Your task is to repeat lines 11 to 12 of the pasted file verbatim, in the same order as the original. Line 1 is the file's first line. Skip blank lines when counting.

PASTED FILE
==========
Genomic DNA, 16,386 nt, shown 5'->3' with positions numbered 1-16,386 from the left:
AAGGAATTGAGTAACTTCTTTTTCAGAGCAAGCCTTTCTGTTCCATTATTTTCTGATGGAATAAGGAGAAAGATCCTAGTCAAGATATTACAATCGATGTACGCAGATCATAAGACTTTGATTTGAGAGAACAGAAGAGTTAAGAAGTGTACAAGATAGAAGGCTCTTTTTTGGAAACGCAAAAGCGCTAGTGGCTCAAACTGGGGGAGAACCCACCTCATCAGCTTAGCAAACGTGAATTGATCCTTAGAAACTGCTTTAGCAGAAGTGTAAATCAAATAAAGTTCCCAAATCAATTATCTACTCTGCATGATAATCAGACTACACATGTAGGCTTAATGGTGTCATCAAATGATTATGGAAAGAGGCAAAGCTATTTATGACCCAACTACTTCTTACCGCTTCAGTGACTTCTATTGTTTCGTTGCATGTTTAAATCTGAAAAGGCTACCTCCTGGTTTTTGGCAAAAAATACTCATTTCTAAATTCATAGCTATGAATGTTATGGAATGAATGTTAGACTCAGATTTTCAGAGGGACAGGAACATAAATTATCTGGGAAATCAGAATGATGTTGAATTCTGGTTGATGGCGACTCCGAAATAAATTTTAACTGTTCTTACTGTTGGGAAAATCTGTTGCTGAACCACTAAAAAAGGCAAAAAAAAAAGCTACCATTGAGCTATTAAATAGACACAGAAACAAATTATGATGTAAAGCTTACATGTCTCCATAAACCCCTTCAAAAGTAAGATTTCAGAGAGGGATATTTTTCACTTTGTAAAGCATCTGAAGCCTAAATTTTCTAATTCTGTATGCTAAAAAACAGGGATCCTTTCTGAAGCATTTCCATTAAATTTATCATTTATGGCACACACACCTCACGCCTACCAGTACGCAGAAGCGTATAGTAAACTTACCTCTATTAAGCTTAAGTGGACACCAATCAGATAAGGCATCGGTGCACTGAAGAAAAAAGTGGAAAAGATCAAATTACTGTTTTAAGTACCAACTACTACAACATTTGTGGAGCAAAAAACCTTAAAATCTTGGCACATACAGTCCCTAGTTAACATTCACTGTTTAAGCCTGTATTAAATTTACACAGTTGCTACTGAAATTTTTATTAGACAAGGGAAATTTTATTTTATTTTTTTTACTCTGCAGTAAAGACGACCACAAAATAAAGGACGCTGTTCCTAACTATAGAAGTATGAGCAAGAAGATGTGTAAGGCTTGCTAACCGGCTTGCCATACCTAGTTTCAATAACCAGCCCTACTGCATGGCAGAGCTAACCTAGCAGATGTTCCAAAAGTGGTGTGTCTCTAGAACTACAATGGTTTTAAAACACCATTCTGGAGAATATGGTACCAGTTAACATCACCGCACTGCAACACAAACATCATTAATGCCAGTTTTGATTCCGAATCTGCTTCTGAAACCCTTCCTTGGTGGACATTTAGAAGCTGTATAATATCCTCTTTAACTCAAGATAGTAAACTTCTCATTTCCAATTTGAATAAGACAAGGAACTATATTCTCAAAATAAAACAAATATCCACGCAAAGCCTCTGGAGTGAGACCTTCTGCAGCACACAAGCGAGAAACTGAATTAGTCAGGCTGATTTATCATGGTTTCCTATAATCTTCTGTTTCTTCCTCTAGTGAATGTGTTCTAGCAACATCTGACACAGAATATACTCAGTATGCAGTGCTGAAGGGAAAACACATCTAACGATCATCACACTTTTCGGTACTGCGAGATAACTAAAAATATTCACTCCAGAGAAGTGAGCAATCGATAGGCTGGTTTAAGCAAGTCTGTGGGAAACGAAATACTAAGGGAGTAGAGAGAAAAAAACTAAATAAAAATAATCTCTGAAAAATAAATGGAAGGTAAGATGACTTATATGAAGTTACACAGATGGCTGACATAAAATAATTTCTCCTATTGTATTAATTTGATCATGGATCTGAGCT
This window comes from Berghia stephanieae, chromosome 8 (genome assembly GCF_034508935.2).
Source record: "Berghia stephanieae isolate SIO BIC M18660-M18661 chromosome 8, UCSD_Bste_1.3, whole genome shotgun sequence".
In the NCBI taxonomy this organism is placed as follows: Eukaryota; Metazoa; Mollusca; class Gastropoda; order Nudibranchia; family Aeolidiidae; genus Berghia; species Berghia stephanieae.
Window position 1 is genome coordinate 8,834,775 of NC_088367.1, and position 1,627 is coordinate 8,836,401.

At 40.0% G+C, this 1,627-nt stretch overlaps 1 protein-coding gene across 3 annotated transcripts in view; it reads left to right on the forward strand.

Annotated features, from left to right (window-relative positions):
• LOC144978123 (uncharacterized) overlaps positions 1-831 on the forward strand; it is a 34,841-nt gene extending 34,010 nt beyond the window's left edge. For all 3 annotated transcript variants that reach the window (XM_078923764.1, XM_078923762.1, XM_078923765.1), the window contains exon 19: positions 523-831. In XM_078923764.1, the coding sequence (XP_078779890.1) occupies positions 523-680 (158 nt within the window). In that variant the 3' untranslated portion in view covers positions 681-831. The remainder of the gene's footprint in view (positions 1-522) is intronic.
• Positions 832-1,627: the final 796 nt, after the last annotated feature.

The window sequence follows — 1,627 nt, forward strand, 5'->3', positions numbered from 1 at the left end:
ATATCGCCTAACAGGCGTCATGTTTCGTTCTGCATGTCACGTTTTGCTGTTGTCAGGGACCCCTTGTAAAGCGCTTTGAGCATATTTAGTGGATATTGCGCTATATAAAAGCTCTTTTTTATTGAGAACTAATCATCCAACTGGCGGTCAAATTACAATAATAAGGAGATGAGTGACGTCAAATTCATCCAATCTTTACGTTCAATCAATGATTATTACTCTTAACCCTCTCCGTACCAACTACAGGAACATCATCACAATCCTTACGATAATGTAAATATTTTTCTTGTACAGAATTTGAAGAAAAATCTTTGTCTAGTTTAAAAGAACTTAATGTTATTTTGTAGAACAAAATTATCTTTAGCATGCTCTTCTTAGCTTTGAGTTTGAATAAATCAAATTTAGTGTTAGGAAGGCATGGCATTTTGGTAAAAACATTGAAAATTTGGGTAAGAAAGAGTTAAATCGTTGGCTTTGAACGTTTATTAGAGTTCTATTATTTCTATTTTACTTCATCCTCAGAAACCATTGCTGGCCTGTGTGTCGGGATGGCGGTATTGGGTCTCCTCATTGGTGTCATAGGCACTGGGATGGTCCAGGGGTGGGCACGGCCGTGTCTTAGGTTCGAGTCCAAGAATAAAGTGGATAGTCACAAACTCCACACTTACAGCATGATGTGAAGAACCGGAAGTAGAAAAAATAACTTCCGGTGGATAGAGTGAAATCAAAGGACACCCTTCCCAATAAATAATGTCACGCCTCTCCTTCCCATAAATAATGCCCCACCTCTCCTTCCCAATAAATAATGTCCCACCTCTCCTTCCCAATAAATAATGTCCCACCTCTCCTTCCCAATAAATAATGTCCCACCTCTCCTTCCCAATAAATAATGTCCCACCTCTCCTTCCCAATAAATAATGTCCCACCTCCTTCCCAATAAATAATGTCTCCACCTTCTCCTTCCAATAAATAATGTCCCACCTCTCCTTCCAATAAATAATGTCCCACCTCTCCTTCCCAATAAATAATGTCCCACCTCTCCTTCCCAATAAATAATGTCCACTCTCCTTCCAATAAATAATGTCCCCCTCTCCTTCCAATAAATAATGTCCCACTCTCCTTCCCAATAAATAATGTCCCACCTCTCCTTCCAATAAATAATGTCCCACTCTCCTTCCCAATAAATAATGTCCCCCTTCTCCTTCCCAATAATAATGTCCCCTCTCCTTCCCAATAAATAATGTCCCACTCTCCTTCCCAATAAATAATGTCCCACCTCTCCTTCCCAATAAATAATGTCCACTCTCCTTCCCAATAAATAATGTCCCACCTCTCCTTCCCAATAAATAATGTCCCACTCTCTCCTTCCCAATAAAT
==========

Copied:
The window sequence follows — 1,627 nt, forward strand, 5'->3', positions numbered from 1 at the left end:
ATATCGCCTAACAGGCGTCATGTTTCGTTCTGCATGTCACGTTTTGCTGTTGTCAGGGACCCCTTGTAAAGCGCTTTGAGCATATTTAGTGGATATTGCGCTATATAAAAGCTCTTTTTTATTGAGAACTAATCATCCAACTGGCGGTCAAATTACAATAATAAGGAGATGAGTGACGTCAAATTCATCCAATCTTTACGTTCAATCAATGATTATTACTCTTAACCCTCTCCGTACCAACTACAGGAACATCATCACAATCCTTACGATAATGTAAATATTTTTCTTGTACAGAATTTGAAGAAAAATCTTTGTCTAGTTTAAAAGAACTTAATGTTATTTTGTAGAACAAAATTATCTTTAGCATGCTCTTCTTAGCTTTGAGTTTGAATAAATCAAATTTAGTGTTAGGAAGGCATGGCATTTTGGTAAAAACATTGAAAATTTGGGTAAGAAAGAGTTAAATCGTTGGCTTTGAACGTTTATTAGAGTTCTATTATTTCTATTTTACTTCATCCTCAGAAACCATTGCTGGCCTGTGTGTCGGGATGGCGGTATTGGGTCTCCTCATTGGTGTCATAGGCACTGGGATGGTCCAGGGGTGGGCACGGCCGTGTCTTAGGTTCGAGTCCAAGAATAAAGTGGATAGTCACAAACTCCACACTTACAGCATGATGTGAAGAACCGGAAGTAGAAAAAATAACTTCCGGTGGATAGAGTGAAATCAAAGGACACCCTTCCCAATAAATAATGTCACGCCTCTCCTTCCCATAAATAATGCCCCACCTCTCCTTCCCAATAAATAATGTCCCACCTCTCCTTCCCAATAAATAATGTCCCACCTCTCCTTCCCAATAAATAATGTCCCACCTCTCCTTCCCAATAAATAATGTCCCACCTCTCCTTCCCAATAAATAATGTCCCACCTCCTTCCCAATAAATAATGTCTCCACCTTCTCCTTCCAATAAATAATGTCCCACCTCTCCTTCCAATAAATAATGTCCCACCTCTCCTTCCCAATAAATAATGTCCCACCTCTCCTTCCCAATAAATAATGTCCACTCTCCTTCCAATAAATAATGTCCCCCTCTCCTTCCAATAAATAATGTCCCACTCTCCTTCCCAATAAATAATGTCCCACCTCTCCTTCCAATAAATAATGTCCCACTCTCCTTCCCAATAAATAATGTCCCCCTTCTCCTTCCCAATAATAATGTCCCCTCTCCTTCCCAATAAATAATGTCCCACTCTCCTTCCCAATAAATAATGTCCCACCTCTCCTTCCCAATAAATAATGTCCACTCTCCTTCCCAATAAATAATGTCCCACCTCTCCTTCCCAATAAATAATGTCCCACTCTCTCCTTCCCAATAAAT